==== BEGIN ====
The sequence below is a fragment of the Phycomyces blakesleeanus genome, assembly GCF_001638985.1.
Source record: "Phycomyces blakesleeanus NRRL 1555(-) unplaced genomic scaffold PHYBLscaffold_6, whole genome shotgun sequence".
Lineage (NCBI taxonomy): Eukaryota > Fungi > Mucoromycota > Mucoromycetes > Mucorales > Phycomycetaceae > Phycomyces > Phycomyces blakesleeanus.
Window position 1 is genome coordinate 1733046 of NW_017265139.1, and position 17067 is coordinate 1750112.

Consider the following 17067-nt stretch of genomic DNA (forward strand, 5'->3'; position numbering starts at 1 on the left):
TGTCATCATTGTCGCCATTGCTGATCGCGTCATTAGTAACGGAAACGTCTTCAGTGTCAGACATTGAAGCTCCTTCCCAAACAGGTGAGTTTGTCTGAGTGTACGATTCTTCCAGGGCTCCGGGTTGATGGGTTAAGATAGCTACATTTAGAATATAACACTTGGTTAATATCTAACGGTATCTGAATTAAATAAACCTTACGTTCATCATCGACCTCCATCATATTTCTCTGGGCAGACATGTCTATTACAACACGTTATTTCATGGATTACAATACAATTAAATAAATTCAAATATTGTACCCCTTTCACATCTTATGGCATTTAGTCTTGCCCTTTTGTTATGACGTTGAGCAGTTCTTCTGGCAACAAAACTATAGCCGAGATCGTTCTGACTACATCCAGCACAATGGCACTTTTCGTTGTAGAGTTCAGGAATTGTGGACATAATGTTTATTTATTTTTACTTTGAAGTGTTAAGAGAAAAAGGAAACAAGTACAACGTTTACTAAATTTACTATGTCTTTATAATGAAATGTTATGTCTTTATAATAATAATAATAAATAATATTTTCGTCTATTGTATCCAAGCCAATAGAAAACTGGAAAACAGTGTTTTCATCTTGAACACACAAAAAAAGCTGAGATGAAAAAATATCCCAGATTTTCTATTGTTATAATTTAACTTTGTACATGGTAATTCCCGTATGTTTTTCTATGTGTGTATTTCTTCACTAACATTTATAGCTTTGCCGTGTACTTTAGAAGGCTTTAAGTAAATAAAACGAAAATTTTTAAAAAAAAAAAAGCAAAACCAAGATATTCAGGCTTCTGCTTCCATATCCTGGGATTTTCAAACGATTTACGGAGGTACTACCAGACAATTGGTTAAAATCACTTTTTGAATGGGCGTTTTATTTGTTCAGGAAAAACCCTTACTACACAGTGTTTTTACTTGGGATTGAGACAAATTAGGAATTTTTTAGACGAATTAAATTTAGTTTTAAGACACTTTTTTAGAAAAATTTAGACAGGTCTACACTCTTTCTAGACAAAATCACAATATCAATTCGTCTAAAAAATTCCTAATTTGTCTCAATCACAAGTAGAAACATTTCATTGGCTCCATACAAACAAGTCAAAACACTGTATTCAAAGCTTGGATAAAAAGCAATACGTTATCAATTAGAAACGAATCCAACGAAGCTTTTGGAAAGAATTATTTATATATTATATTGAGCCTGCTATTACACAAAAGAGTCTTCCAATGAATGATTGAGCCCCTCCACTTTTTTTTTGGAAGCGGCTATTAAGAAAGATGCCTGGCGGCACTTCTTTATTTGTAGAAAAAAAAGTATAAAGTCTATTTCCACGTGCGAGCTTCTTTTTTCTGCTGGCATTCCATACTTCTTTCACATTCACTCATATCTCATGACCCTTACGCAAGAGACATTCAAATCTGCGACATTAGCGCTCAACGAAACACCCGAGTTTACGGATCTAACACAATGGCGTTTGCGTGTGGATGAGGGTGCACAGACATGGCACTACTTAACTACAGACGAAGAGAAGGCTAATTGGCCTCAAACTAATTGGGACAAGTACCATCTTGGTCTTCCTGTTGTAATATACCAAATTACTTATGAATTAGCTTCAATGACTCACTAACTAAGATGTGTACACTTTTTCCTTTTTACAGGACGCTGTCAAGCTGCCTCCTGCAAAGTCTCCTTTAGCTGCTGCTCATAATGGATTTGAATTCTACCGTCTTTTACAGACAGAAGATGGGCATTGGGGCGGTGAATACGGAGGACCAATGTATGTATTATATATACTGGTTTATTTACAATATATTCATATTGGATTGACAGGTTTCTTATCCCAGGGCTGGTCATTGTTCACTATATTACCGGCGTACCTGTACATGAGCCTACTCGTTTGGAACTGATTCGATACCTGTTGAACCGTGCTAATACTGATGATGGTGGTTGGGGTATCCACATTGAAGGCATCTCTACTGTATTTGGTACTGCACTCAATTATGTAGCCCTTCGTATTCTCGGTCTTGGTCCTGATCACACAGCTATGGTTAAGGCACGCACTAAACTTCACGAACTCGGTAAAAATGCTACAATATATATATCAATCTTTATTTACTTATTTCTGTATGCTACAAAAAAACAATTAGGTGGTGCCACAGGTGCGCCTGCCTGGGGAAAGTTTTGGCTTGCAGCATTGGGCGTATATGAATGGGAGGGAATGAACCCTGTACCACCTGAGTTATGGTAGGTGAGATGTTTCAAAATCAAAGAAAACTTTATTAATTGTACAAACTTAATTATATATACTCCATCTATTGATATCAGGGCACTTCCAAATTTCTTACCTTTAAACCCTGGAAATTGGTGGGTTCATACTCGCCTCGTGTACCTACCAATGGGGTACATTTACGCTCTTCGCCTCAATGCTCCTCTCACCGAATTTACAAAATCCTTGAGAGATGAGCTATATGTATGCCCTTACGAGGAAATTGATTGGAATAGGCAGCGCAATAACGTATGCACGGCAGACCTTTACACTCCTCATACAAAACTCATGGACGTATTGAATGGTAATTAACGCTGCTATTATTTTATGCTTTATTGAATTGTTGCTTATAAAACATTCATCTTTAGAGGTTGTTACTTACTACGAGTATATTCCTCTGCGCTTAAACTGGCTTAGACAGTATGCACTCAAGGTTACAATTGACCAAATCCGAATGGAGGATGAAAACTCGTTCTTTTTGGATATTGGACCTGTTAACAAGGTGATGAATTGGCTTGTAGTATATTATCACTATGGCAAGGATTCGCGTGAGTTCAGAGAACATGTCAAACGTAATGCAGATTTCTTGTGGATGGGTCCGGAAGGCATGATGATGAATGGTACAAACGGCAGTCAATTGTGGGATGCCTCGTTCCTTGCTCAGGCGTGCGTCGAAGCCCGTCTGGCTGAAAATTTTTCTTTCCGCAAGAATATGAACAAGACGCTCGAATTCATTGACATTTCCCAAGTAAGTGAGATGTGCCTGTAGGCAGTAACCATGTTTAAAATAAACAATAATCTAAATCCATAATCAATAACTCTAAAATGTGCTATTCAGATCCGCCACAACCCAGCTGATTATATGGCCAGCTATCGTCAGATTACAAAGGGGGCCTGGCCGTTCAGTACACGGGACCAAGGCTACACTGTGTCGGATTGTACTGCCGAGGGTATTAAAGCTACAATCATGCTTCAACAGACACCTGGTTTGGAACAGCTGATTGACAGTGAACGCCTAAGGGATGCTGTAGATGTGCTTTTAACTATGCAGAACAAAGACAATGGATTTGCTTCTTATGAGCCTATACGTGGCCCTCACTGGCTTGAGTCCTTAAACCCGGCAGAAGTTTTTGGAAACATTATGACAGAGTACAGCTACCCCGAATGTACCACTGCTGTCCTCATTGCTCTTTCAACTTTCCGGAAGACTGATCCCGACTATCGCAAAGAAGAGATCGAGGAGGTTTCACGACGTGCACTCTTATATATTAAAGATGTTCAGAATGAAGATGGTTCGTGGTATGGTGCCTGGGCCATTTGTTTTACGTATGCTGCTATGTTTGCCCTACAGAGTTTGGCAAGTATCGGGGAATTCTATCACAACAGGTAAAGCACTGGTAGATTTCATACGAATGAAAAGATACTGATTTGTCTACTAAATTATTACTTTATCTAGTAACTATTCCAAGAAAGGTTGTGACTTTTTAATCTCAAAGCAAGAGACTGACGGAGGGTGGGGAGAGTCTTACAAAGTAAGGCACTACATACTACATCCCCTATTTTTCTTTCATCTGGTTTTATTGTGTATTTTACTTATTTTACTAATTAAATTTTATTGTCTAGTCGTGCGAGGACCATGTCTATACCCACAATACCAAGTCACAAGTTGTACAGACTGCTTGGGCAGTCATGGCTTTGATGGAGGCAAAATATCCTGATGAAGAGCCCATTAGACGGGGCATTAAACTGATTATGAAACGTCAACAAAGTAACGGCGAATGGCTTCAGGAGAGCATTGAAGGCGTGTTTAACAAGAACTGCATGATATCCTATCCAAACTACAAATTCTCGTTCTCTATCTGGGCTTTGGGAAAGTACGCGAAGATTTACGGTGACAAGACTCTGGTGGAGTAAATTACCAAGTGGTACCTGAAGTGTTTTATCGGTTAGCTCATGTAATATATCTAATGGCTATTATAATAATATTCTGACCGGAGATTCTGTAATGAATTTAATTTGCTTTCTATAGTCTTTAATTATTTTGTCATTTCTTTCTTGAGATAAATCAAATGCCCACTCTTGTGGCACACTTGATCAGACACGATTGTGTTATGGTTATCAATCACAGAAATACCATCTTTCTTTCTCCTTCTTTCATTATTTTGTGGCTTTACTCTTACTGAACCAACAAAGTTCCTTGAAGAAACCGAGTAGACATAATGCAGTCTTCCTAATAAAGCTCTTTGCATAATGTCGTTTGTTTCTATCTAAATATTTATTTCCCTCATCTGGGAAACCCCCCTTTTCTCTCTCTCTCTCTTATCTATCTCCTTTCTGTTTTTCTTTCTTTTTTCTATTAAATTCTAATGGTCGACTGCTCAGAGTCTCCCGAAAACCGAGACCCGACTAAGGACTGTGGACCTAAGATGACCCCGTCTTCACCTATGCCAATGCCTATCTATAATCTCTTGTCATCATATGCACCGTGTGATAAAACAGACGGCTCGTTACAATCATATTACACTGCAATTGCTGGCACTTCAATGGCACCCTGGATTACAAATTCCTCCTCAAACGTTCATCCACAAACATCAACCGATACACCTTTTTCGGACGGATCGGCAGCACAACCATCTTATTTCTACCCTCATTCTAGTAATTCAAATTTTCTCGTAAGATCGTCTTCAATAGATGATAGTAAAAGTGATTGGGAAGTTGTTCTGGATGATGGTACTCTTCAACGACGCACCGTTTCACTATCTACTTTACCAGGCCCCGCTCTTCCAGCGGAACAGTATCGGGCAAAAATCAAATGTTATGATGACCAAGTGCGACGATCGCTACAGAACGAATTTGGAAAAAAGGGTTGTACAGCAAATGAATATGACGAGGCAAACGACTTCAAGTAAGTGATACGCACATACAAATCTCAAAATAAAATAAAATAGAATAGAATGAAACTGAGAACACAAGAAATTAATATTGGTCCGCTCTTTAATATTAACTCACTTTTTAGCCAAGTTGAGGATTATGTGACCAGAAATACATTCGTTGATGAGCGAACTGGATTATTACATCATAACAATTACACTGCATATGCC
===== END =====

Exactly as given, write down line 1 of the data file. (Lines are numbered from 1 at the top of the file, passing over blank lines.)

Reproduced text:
The sequence below is a fragment of the Phycomyces blakesleeanus genome, assembly GCF_001638985.1.